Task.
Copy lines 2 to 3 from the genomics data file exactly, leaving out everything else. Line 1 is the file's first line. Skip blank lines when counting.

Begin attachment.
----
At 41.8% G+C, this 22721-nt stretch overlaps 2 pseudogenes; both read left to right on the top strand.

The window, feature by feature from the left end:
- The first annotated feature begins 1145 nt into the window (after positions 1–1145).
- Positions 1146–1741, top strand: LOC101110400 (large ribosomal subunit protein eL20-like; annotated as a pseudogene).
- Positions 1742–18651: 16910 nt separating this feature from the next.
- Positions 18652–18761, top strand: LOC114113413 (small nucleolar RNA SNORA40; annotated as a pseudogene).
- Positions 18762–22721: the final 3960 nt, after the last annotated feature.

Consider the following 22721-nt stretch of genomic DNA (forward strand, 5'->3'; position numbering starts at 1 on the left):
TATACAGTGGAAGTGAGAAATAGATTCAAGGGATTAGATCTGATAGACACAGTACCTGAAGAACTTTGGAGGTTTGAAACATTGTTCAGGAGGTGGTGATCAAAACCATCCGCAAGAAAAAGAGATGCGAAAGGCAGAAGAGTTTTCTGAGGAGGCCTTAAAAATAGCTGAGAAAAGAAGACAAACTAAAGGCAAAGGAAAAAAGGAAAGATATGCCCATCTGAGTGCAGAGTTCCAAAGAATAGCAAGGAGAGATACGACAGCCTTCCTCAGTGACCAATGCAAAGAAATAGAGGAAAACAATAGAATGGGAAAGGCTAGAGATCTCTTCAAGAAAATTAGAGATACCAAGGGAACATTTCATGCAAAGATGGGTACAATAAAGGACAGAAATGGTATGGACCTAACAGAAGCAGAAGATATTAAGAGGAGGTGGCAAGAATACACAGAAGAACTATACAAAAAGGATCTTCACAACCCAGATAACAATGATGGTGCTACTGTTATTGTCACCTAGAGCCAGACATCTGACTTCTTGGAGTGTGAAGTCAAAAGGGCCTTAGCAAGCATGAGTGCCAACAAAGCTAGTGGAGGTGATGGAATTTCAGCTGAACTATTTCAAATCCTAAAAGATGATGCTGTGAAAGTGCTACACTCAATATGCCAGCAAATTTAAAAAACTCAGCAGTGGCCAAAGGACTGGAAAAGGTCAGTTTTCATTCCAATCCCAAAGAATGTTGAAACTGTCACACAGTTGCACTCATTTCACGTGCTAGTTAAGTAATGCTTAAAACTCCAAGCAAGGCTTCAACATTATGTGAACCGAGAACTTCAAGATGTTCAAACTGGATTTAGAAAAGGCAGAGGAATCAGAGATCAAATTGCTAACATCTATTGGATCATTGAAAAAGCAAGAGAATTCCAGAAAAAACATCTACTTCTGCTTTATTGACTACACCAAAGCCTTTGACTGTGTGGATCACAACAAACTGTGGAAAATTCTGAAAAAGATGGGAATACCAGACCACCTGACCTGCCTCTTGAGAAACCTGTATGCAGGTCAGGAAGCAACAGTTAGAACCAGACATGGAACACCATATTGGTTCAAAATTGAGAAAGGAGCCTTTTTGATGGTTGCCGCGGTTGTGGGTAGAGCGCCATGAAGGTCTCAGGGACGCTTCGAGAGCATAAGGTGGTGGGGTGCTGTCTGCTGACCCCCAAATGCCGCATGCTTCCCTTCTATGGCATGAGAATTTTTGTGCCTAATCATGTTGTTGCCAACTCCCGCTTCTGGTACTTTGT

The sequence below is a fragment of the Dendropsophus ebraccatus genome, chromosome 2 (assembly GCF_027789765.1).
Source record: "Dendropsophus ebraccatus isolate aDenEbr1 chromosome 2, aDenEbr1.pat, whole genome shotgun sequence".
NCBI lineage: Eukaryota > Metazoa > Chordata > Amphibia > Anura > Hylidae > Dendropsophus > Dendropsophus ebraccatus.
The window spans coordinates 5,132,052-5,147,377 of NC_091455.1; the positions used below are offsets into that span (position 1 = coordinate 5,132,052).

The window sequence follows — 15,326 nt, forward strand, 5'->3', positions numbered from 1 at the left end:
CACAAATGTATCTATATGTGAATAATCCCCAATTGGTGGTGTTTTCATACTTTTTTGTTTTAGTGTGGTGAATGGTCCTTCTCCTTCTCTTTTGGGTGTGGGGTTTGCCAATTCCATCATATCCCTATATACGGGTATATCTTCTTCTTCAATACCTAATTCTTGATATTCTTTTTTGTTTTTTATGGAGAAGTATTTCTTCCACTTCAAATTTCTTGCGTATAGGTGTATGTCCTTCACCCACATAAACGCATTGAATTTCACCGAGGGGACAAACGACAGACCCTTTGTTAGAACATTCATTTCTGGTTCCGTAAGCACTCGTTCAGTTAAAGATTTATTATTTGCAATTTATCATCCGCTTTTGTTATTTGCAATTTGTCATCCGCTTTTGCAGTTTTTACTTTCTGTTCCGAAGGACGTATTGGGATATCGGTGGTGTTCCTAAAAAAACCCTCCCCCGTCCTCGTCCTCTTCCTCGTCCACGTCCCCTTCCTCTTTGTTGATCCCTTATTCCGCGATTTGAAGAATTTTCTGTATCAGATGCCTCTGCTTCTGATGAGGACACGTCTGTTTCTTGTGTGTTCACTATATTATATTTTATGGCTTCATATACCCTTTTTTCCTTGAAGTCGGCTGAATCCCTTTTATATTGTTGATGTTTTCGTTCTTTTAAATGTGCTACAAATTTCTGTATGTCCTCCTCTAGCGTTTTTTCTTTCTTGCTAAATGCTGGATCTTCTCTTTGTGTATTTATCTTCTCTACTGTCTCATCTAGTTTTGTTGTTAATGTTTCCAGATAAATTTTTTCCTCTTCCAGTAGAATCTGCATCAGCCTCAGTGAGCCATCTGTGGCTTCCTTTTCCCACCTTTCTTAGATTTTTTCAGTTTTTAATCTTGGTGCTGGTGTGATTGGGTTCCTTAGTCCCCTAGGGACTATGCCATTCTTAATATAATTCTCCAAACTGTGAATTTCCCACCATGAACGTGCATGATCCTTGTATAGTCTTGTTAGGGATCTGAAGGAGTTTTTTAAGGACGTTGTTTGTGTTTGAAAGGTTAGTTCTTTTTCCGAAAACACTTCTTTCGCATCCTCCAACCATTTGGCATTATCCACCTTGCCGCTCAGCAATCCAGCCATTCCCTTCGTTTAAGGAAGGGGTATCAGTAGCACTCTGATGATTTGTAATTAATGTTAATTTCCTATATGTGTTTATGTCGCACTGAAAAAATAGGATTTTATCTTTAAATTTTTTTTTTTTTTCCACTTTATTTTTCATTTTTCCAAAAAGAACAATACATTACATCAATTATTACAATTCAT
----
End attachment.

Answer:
The window, feature by feature from the left end:
- The first annotated feature begins 1145 nt into the window (after positions 1–1145).